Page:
(243d) Calculation of Thermodynamic Properties of Pure Components and Mixtures At Vapor-Liquid Interfaces Using Classical Density Functional Theory
The accurate prediction of thermodynamic properties such as surface tension or transport resistivities across an interface is a challenging task in molecular thermodynamics especially for pure dipolar components or mixtures.
As a versatile and successful tool to describe interfaces we use the classical density functional theory in combination with the PC-SAFT equation of state. With this approach we are able to calculate a continuous density profile across the interface. All other thermodynamic properties can be calculated as derivatives of the density profile.
Based on a previous study  for pure non-polar or weakly dipolar inhomogeneous fluids the approach is here extended to pure strongly dipolar fluids and mixtures of non-associating components. Polar fluids show a non-isotropic orientation across interfaces. The orientation of molecules at the interface is a degree of freedom that is used to minimize the free energy of the system. It is therefore important to account for the orientational distribution for calculating thermodynamic properties.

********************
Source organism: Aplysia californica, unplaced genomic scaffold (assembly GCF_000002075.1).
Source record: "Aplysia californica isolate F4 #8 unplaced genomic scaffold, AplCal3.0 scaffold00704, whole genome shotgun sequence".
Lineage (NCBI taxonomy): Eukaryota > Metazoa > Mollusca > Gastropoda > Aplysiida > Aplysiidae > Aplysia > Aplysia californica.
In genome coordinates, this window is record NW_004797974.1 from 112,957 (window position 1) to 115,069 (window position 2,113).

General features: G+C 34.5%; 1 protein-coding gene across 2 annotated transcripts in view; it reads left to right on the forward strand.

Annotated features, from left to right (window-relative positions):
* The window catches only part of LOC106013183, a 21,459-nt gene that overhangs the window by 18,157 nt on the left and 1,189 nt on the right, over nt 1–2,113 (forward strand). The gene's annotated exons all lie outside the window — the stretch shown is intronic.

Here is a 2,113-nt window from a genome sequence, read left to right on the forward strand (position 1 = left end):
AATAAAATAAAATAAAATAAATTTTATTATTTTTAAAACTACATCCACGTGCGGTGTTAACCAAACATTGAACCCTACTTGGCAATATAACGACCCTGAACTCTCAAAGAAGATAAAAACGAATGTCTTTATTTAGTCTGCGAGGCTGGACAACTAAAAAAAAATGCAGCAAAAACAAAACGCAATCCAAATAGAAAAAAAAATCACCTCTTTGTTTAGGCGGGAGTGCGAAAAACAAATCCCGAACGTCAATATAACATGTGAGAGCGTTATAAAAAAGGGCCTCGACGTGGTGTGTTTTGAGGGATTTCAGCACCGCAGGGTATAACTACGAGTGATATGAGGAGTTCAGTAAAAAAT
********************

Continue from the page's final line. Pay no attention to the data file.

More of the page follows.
We formulate and analyze a Helmholtz energy functional that properly accounts for the orientational distribution of molecules across vapor-liquid interfaces. The theory reduces to the PCP-SAFT equation of state for bulk phases. Our approach goes beyond previous work  that was based on a mean-field approximation in that we do not rely on a low-density limit and do not introduce approximations in solving the orientational distribution function.
For calculating mixtures it is necessary to reformulate the Helmholtz energy functional for both, the repulsive and attractive interactions. The repulsive contribution to the Helmholtz energy functional is formulated according to the fundamental measure theory [3,4] and the SAFT-chain term . The functional for dispersive attractions is based on a non-mean field first order perturbation approach. This approach requires no adjustable parameters beyond the binary parameter kij that was independently adjusted to bulk-phase vapor-liquid data.
The mass- and heat-transport across interfaces requires the interfacial resistivities. Recent studies [6,7] show results of the resistivities for heat transfer, for mass transfer and for the coupling of heat and mass transfer for Lenard-Jones-fluids with different pair potentials. Our approach is not only capable of calculating model fluids as proposed but also of calculating real components and mixtures.
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